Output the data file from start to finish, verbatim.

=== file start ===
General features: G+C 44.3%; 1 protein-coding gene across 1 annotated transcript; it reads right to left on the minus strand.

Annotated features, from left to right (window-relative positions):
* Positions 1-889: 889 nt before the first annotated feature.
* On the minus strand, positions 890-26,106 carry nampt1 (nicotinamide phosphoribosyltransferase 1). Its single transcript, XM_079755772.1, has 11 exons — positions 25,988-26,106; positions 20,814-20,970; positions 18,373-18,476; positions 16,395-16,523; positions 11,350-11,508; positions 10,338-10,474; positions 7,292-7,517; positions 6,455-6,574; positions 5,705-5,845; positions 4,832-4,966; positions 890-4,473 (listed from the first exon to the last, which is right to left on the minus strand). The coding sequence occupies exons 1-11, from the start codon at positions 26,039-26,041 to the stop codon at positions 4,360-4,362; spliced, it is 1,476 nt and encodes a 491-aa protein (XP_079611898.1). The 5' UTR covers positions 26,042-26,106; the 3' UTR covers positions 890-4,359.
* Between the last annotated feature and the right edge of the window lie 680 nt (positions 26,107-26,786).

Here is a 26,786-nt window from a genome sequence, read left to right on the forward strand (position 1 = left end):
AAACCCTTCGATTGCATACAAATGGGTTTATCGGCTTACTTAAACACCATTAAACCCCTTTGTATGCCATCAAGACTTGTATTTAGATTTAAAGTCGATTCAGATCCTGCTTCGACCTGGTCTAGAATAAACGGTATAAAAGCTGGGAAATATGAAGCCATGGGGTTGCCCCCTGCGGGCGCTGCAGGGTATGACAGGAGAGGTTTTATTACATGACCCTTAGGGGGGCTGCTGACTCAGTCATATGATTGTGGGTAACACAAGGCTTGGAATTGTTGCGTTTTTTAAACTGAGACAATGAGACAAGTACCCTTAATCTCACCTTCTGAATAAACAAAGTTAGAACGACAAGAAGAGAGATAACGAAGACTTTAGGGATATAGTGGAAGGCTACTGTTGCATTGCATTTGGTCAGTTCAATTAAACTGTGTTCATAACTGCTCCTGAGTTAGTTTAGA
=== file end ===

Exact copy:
General features: G+C 44.3%; 1 protein-coding gene across 1 annotated transcript; it reads right to left on the minus strand.

Annotated features, from left to right (window-relative positions):
* Positions 1-889: 889 nt before the first annotated feature.
* On the minus strand, positions 890-26,106 carry nampt1 (nicotinamide phosphoribosyltransferase 1). Its single transcript, XM_079755772.1, has 11 exons — positions 25,988-26,106; positions 20,814-20,970; positions 18,373-18,476; positions 16,395-16,523; positions 11,350-11,508; positions 10,338-10,474; positions 7,292-7,517; positions 6,455-6,574; positions 5,705-5,845; positions 4,832-4,966; positions 890-4,473 (listed from the first exon to the last, which is right to left on the minus strand). The coding sequence occupies exons 1-11, from the start codon at positions 26,039-26,041 to the stop codon at positions 4,360-4,362; spliced, it is 1,476 nt and encodes a 491-aa protein (XP_079611898.1). The 5' UTR covers positions 26,042-26,106; the 3' UTR covers positions 890-4,359.
* Between the last annotated feature and the right edge of the window lie 680 nt (positions 26,107-26,786).

Here is a 26,786-nt window from a genome sequence, read left to right on the forward strand (position 1 = left end):
AAACCCTTCGATTGCATACAAATGGGTTTATCGGCTTACTTAAACACCATTAAACCCCTTTGTATGCCATCAAGACTTGTATTTAGATTTAAAGTCGATTCAGATCCTGCTTCGACCTGGTCTAGAATAAACGGTATAAAAGCTGGGAAATATGAAGCCATGGGGTTGCCCCCTGCGGGCGCTGCAGGGTATGACAGGAGAGGTTTTATTACATGACCCTTAGGGGGGCTGCTGACTCAGTCATATGATTGTGGGTAACACAAGGCTTGGAATTGTTGCGTTTTTTAAACTGAGACAATGAGACAAGTACCCTTAATCTCACCTTCTGAATAAACAAAGTTAGAACGACAAGAAGAGAGATAACGAAGACTTTAGGGATATAGTGGAAGGCTACTGTTGCATTGCATTTGGTCAGTTCAATTAAACTGTGTTCATAACTGCTCCTGAGTTAGTTTAGA